In a panic, we saw our possessions passing before our eyes.  As well as our insurance policies.  So we immediately starting packing up the car.

At times like these, you realize what really matters in life.  And you put it in the trunk.  As a public service, we list the contents of our vehicle, in order of priority.

1  Two six packs of Guinness beer.
2  Three T shirts each.
3  Two pairs of underwear...each.  You can rinse them out in the motel sink.
4  Our computers.
5  Clancy, his kennel, and his dog food.
6  Our own toilet seat [think motel again].
7  Motorcycle helmet, for the next bike.
8  Title to our RV.  Looked like we might need it again.
9  TV remote.  Motel6 charges extra for a remote.
10 And a partridge in a pear tree.


Saturday, June 23, 2012

Ireland Pictures [At Last]

Herein we present some pictures of our Ireland trip last month.  We selected these 36 from 224.

First up is a picture of Jenna and I, along with our traveling companions - Jenna's brother Walt and his friend Olivia.  Enjoying our first of many pints of Guinness beer during the trip.  [BTW Walt and Olivia - these descriptions may not match your recollections of the tour.  Which should be no surprise.]
We visited the National Stud Farm in Kildare.  The Irish are famous for their race horses.  The guide regaled us with tales of horses famous to those who know.  Which we don't.  But the horses were pretty.

The National Stud Farm also contained a Japanese Garden, for some reason or other.  Didn't see horses in kimonas, so I don't know where they got this idea.

We stopped at the famous Waterford Crystal Factory.  Pretty things.  Don't touch.

We spent much of our time along the Irish coast.  Here is a view from the Dingle Peninsula.  Famous for Dingles I think.  Notice the rock walls separating the fields.
The countryside is filled with structures and other artifacts back to the time of Christ.  Here is the Gallarus Oratory, dating back to the sixth century.  An oratory is "a small chapel, esp. for private worship."  This one fits the bill.  Too small to swing an incense burner.  Or a broadsword.
A picture of the famous Cliffs of Moher, as well as O'Brien's tower overlooking the cliffs.  O'Brien built the tower in 1835 for visitors to the Cliffs.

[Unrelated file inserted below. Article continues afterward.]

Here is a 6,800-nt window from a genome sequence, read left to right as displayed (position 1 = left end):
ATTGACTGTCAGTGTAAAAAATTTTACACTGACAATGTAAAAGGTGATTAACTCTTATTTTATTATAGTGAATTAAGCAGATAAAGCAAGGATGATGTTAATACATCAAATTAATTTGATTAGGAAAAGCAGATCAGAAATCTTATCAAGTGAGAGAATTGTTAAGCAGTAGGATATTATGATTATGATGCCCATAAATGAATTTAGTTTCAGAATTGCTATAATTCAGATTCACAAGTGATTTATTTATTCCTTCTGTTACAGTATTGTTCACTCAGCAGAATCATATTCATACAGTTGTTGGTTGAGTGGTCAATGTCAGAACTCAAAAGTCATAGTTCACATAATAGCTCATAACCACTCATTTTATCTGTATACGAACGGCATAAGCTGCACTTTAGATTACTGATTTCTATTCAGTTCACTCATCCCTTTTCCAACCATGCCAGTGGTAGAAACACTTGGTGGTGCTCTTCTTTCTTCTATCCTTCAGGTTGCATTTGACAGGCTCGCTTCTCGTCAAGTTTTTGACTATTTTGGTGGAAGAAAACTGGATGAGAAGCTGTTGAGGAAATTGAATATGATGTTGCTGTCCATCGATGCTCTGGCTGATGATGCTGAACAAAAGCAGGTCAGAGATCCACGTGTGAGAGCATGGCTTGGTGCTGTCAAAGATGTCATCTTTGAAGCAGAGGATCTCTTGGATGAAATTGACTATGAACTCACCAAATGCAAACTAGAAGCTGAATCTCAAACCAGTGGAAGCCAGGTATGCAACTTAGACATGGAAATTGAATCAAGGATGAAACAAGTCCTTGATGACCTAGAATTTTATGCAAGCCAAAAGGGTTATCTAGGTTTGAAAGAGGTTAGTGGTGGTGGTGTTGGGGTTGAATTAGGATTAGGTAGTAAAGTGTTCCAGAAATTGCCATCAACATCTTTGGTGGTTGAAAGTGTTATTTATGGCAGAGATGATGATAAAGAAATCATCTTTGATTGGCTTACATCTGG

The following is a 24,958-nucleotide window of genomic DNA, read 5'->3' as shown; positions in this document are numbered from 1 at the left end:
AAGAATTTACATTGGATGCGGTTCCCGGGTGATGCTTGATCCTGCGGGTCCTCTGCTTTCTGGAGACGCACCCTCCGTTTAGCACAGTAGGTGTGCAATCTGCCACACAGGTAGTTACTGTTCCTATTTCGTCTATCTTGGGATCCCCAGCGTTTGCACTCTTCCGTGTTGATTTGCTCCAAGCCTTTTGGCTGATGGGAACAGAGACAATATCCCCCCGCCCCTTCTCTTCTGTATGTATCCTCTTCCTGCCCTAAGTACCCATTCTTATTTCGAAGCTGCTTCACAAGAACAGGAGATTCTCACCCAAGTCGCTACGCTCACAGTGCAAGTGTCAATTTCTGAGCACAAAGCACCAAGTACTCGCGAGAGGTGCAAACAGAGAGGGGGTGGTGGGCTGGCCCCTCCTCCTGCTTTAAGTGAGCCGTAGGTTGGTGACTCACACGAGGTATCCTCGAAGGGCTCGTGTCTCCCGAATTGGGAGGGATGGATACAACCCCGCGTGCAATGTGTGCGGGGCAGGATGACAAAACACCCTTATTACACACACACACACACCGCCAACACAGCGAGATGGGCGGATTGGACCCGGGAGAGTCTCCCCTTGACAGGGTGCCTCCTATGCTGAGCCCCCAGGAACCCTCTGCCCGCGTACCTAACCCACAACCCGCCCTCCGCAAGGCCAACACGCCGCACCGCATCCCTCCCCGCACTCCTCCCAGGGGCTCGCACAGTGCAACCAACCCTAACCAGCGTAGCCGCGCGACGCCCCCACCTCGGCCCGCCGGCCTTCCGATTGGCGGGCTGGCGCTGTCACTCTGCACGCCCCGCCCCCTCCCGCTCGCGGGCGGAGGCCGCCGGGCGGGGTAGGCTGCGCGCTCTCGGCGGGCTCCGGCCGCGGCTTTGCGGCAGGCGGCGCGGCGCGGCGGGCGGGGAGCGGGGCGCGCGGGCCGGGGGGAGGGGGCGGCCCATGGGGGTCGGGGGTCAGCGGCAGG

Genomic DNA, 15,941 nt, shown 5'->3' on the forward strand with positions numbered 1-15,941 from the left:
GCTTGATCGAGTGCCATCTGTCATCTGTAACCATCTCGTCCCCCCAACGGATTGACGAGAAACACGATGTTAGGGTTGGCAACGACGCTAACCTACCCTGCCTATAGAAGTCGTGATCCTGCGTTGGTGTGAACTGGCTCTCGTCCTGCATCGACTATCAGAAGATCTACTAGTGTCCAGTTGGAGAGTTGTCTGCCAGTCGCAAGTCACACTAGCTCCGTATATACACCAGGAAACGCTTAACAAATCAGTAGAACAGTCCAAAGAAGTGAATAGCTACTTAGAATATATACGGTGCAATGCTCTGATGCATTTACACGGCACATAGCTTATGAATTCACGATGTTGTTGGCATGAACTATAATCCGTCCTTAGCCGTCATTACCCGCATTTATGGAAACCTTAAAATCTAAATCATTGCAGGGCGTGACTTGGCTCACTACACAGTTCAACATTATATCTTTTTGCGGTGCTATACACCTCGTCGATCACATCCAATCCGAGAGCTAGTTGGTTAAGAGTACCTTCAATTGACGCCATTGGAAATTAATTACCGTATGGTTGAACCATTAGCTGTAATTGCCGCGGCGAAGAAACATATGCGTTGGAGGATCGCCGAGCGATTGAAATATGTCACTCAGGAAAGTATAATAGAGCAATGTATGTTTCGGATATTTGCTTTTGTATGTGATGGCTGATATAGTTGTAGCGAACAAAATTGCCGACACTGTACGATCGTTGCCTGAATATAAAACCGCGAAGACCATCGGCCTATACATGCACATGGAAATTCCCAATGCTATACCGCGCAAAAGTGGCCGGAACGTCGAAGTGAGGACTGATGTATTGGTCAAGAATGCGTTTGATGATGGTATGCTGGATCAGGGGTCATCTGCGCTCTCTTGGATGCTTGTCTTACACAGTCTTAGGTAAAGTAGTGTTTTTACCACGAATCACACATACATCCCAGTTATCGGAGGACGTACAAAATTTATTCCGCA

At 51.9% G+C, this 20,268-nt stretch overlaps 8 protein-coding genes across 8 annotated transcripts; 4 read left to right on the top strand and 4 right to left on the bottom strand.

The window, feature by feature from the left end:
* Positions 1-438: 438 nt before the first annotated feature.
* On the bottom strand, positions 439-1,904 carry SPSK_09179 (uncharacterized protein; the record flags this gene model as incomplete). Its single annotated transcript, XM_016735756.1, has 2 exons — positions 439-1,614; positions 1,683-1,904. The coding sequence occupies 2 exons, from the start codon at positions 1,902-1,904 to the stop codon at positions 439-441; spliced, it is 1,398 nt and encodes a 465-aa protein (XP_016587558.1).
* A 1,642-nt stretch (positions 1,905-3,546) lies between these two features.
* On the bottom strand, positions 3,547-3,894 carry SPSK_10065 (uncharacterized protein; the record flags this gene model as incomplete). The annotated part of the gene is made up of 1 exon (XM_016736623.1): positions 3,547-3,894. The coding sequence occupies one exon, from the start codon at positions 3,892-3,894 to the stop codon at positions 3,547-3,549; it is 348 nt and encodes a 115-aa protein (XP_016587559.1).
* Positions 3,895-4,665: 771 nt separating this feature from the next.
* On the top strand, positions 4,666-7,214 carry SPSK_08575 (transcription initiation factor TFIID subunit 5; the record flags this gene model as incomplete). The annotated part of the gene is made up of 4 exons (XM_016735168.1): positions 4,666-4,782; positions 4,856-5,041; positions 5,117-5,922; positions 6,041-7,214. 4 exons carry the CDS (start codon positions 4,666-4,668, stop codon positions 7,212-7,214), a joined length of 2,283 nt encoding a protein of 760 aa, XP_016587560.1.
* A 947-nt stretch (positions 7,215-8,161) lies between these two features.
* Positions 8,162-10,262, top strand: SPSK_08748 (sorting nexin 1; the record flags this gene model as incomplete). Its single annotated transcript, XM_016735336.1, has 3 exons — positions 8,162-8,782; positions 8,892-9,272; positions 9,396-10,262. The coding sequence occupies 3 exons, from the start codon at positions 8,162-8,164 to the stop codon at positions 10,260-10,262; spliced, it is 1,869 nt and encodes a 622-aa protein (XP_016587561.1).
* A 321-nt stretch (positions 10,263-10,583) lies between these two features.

Next we have Bunratty Castle.  You sees stone castles everywhere in the countryside.  Just like here, only we serve hamburgers in them.  I guess they could only build so many walls.
And the Poulnabrone Dolmen, a Neolithic burial place from 4,000 BC.  It's worth your ankles walking around there, as the ground is littered with rocks of different sizes and angles. 
Why couldn't those Poulnabrones build their dolmen in town?  Location, location, location.
We stopped briefly at the visitor center for Kylemore Abbey.  But we didn't really see the Abbey.  I snapped this picture as we were hurrying back to the bus from the gift shop.

Donegal Castle, in the town of Donegal.  Built in 1474 to house Donegalans who often fought against marauding non-Donegalans.  The castle contained a "trip stair," built with steps of different sizes to unnerve invaders.  And the spiral staircase was designed so the person descending could swing his sword to slash the uninvited.
Those must have been fun times.  "Mother, you've been here for a week now.  Time to go.  Don't make me use the trip stairs."
Pictures of Belfast in northern Ireland.  First the wall surrounding the city.  Built some hundreds of years ago, marauding invaders, etc. 
To hear the locals tell it, Ireland served as the cage fighting capital of western Europe and rest of the uncivilized world.  If those kings and popes possessed nuclear weapons, I wouldn't be writing this today.

Belfast's St. Columb's Cathedral, erected in 1628.  Lots of churches throughout Northern Ireland and the Republic too.
Our guide said you can find a pub and a church on every block in Dublin.

A sign that all is not forgiven yet.
The Giant's Causeway National Park along the western coast.

Cool stone walls line the shores.
Apparently the giants had nothing else to do than stack rocks.  Maybe they didn't know how to make horizontal walls.  Likely they were not allowed to fight in the local battles, due to their unfair weight advantage.

This is Cabra Castle, one of the last hotels we stayed in.  Magnificent, with rooms of very fancy furniture and chandeliers. 

This Irish Wolfhound living at the Castle and assuming the position known to dogs throughout the world.
At the end of the tour, we returned to Dubin and stayed at the Bewley Hotel, yet another old something or other.  No sword fighting facilities tho.
We toured Trinity College, which claims several famous Irish poets and other such talent, including Jonathan Swift, Bram Stoker, Oscar Wilde, Samuel Beckett (Nobel Laureate in Literature), Ernest Walton (Nobel Laureate in Physics), and Mairead Maguire (Nobel Laureate in Peace). It was founded in 1592 by Queen Elizabeth I.  We saw the Book of Kells there, which I mentioned in a prior post.
This sculpture symbolizes the modern world bursting through, or consuming, the natural world.  Or maybe invaders overcoming the city of Dublin.

Every commercial street in every Republic town contained at least one Guinness sign.  Here are just a few.


Very nice gardens at the National Museum of Ireland in Dublin.

As well as the equally nice sisters in said gardens.
A few pictures of Dublin along the Liffey River.

It reminded me of the canals of Amsterdam.
And a self portrait in a Guinness souvenir shop with my new best friend.
Finally winging our way back home.

If you really have nothing else to do, you can look at the entire set from this link.  I wouldn't.
Full set of Ireland pictures